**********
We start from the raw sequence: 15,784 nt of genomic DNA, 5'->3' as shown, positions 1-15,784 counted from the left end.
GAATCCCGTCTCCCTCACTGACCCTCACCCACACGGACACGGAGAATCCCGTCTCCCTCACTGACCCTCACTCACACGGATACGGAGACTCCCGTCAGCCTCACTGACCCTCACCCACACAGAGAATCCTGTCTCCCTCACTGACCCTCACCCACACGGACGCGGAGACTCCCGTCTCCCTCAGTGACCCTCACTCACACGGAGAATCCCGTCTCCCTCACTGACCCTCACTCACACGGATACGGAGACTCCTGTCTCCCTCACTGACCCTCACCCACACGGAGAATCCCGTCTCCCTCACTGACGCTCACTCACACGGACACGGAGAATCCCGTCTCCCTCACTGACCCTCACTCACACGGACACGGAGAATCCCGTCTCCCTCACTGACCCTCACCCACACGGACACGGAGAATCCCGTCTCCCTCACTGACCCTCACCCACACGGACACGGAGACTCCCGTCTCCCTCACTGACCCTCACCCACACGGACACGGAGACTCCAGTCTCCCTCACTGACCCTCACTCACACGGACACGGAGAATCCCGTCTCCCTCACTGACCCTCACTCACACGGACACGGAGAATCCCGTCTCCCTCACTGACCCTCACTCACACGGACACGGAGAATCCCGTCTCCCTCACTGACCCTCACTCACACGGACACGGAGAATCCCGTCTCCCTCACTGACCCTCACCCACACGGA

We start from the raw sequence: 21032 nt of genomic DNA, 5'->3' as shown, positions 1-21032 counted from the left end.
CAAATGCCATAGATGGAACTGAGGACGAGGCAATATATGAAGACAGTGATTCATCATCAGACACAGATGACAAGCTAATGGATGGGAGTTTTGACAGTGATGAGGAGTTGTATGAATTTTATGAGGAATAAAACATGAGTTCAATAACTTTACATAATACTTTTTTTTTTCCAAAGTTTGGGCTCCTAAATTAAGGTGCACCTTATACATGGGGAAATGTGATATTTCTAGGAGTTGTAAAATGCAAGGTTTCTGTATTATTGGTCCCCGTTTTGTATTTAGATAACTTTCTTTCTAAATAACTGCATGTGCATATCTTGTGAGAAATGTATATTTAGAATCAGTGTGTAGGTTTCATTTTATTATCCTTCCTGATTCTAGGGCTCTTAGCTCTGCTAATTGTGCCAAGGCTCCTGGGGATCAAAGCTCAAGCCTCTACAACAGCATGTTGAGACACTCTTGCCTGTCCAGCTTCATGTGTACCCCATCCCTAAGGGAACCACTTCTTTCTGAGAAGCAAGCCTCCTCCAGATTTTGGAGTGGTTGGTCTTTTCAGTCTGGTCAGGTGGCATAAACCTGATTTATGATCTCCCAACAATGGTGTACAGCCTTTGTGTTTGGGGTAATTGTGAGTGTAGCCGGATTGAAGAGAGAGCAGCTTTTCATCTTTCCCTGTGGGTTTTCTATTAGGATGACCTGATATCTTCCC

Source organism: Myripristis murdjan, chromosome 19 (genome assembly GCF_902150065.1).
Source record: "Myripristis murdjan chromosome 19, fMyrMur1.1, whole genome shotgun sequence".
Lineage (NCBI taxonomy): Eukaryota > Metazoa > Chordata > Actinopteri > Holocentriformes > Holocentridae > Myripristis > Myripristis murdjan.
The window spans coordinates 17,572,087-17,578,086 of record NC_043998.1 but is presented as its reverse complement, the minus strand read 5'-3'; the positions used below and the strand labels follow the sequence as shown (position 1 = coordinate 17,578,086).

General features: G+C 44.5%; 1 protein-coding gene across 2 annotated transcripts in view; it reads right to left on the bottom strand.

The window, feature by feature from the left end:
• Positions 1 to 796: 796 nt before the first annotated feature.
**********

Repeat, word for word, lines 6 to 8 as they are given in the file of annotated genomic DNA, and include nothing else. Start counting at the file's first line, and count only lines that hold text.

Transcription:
Source record: "Myripristis murdjan chromosome 19, fMyrMur1.1, whole genome shotgun sequence".
Lineage (NCBI taxonomy): Eukaryota > Metazoa > Chordata > Actinopteri > Holocentriformes > Holocentridae > Myripristis > Myripristis murdjan.
The window spans coordinates 17,572,087-17,578,086 of record NC_043998.1 but is presented as its reverse complement, the minus strand read 5'-3'; the positions used below and the strand labels follow the sequence as shown (position 1 = coordinate 17,578,086).